I was 16 when I left home in BC to live with a couple of my older brothers in Ontario. I had a part-time job and went to high school. The rule of the apartment was unwritten, but I understood if I was not at school or at work I would be at church. This was the safest way I could "run away from home" and it probably saved my life.
In that school year, I took a history class called "People and Politics" where I learned such things as the meaning of "expropriation." That was also the year of a federal election, so the class followed the news and discussed the different platforms and promises of the candidates. The Conservatives' Joe "Who?" Clark won a short-lived minority government over Trudeau Senior, leader of the Liberal Party. I learned some of my fellow students had different priorities and ideas than I did on how to run our country. I also learned the voices of the people were needed in our country, so I have since voted in every municipal, provincial, and federal election.
Speeches were required in this class and one of my assigned topics was to discuss our Canadian identity compared to the United States. I described the U.S. as a sleek racehorse: powerful, self-assured, perhaps a little high-handed and brash, but an obvious thoroughbred. From one side of the country to the other, at that time in history, the people of all 50 states seemed to be certain of who they were. They were united in what was important to all Americans. Immigrants gave up their home country citizenship, desiring to pledge allegiance to America. The United States appeared to be the land of opportunity. I hung a picture of a pedigree steed on the blackboard.
Then I described Canada. We had all the same landscapes as the States - ocean coastlines, prairie wheat fields, and mountain ranges. We had the same variety of international immigrants joining us, though Canada allowed immigrants to keep citizenship with their country of origin as well as join us. I reflected on how we had all the same parts as the racehorse, but we were not quite as well put together. We were still struggling to define ourselves, even in establishing language laws. I explained Canada was unique and special, even if we looked a little odd. Then I hung up the game of pin the tail on the donkey.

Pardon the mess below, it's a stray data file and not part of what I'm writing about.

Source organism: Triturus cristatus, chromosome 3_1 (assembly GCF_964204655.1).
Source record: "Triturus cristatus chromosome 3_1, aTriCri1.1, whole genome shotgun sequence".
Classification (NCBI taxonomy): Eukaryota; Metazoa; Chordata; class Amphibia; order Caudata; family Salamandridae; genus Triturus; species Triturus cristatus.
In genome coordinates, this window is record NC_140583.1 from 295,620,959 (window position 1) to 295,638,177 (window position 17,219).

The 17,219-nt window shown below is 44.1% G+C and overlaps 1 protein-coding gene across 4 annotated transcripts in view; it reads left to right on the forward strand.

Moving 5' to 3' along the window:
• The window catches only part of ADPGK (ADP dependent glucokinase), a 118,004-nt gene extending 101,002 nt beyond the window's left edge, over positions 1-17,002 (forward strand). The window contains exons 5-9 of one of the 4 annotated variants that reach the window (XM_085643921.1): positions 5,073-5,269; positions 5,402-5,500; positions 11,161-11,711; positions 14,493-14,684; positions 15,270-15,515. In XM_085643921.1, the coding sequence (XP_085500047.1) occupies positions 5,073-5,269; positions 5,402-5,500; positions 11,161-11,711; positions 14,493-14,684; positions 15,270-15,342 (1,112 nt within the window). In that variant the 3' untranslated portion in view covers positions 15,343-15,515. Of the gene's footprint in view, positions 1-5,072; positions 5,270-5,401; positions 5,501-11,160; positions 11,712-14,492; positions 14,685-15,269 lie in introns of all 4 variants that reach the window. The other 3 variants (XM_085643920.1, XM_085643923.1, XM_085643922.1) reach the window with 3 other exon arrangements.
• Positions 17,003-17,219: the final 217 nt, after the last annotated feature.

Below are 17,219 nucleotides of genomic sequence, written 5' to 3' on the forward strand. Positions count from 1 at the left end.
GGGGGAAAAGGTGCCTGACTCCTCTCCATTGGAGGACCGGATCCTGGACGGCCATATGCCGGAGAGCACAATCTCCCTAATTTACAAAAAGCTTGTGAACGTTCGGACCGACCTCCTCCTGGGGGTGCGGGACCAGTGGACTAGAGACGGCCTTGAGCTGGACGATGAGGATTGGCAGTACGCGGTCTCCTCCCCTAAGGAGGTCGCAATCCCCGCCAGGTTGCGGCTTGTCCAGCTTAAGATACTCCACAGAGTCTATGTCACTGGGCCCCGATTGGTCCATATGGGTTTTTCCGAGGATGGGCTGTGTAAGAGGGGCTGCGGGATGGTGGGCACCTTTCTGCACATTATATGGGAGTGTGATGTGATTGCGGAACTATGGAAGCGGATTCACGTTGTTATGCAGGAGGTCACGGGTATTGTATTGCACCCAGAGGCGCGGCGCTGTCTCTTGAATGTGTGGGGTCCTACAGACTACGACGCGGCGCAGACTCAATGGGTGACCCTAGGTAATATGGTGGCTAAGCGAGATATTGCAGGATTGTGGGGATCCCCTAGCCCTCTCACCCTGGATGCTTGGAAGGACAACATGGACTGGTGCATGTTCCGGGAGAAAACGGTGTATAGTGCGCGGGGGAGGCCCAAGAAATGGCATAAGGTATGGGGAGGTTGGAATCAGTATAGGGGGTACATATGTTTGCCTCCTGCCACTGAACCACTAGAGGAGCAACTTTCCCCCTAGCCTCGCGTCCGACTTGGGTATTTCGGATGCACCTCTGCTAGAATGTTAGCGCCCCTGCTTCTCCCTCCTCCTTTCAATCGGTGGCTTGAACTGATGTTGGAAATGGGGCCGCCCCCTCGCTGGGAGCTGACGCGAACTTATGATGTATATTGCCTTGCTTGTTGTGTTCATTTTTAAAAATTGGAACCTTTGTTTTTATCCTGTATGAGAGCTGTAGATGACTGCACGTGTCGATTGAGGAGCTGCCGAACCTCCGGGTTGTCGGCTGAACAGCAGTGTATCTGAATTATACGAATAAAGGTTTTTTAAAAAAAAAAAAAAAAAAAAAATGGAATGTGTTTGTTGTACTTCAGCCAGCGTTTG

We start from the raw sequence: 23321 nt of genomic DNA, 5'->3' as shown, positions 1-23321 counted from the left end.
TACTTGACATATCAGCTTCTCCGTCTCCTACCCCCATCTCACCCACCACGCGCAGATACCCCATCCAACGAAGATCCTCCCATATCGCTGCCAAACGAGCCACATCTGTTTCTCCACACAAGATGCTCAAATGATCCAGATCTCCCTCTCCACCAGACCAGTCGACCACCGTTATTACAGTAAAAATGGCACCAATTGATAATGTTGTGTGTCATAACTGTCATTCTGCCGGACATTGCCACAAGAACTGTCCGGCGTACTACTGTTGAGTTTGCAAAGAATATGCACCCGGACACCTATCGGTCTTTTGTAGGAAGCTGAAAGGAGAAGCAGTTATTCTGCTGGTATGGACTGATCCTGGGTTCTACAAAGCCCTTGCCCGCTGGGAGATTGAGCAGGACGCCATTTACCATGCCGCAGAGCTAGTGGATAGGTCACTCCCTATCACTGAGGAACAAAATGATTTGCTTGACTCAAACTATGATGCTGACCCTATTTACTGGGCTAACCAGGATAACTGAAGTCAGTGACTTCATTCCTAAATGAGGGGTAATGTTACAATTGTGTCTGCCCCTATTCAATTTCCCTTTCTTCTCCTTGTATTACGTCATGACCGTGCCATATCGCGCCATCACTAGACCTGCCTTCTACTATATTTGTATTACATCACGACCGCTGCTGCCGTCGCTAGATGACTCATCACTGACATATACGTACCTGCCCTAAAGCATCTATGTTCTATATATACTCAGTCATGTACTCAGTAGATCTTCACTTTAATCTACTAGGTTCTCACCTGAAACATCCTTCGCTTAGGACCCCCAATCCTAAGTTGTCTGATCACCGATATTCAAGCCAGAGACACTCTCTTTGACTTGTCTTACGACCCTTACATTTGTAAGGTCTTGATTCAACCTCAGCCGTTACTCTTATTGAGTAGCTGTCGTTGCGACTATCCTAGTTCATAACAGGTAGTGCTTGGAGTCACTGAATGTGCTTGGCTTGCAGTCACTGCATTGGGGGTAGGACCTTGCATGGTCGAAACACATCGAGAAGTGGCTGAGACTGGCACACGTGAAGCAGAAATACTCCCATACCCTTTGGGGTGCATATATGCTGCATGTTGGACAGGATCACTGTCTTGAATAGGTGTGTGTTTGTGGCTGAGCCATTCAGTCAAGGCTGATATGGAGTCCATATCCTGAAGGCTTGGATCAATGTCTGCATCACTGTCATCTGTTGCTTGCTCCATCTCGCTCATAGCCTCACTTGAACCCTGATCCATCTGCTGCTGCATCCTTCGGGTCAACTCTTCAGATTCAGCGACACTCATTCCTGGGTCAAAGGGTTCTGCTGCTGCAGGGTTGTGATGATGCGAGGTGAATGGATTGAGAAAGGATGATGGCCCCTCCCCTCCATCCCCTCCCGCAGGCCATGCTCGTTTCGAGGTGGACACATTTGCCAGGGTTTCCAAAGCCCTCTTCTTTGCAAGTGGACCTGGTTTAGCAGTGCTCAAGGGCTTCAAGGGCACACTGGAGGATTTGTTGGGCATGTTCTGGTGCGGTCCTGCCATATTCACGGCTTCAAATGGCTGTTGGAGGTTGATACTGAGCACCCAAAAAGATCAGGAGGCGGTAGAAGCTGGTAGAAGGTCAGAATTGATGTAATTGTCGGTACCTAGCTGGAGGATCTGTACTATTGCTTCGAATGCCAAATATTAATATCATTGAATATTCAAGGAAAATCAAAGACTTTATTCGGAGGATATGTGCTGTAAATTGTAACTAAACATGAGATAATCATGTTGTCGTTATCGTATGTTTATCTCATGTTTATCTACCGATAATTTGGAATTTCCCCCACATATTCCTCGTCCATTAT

I trust you are not offended by my teenage description of our country. During that formative time, I gained an understanding of what a remarkable country in which we live. I fell in love with our variety of landscapes, though I have not seen nearly enough of them. I became proud of our extraordinary land, our form of government, and our people.
Today when I consider Canada, I think of two iconic symbols recognized around the world as representing our special country. No, one is not a donkey.
First, I love to see our red and white maple leaf flag waving in the sky. I get upset when I see tattered flags left on flag poles rather than respectfully being changed. Did you know there are rules for flying the Canadian flag, as well as ways to properly dispose of a tattered flag? Please do not use a flag as a tablecloth, or throw the symbol of our land in a landfill.
The second symbol that has garnered respect for Canada throughout the world is our Royal Canadian Mounted Police. While the RCMP Members do not wear the iconic red serge for daily enforcement duties, my heart swells with pride when I see these men and women in their ceremonial uniforms. The history of the RCMP is an integral part of our country's history, as they helped bring stability and safety across an expansive untamed land. Around the world, they are recognized as Canadian by their distinct red serge.
As in politics, there are many different views about our Mounties. In recent months, especially, there has been a lot of bad press about this paramilitary organization, but I believe our national police force is doing a difficult job and doing it to the best of the Members' abilities. I have been privileged to work as administrative support to the RCMP for over 20 years in various parts of the country and in various positions. I have witnessed how much this career costs the individuals who take on the responsibility of "Maintiens le droit" or Defending the Law of Canada.
Whether or not we agree with the direction of our government, our laws, or our society, Scripture directs us to obey those God has placed in leadership. We are to pray for them. And let's be sure to include in our prayers those who provide policing, as well as other first responders who keep us safe. Pray also for the Canadian people and for those who come from afar to join us.
While we may consider our Canadian identity to be an awkward donkey because of the conflicts and politics we hear braying across our country, others throughout the world see our flag waving in welcome and comfort. They see our Mounties standing tall and proud, providing peace and safety.
To others, Canada looks like a beautiful wild stallion.
* photos courtesy of www.pixabay.com CCO license
Marnie lives and writes in northern BC, where hills, fields, ranches, and big sky meet at the Mighty Peace River. A beautiful piece of Canada. Her blog is Phosphorescent.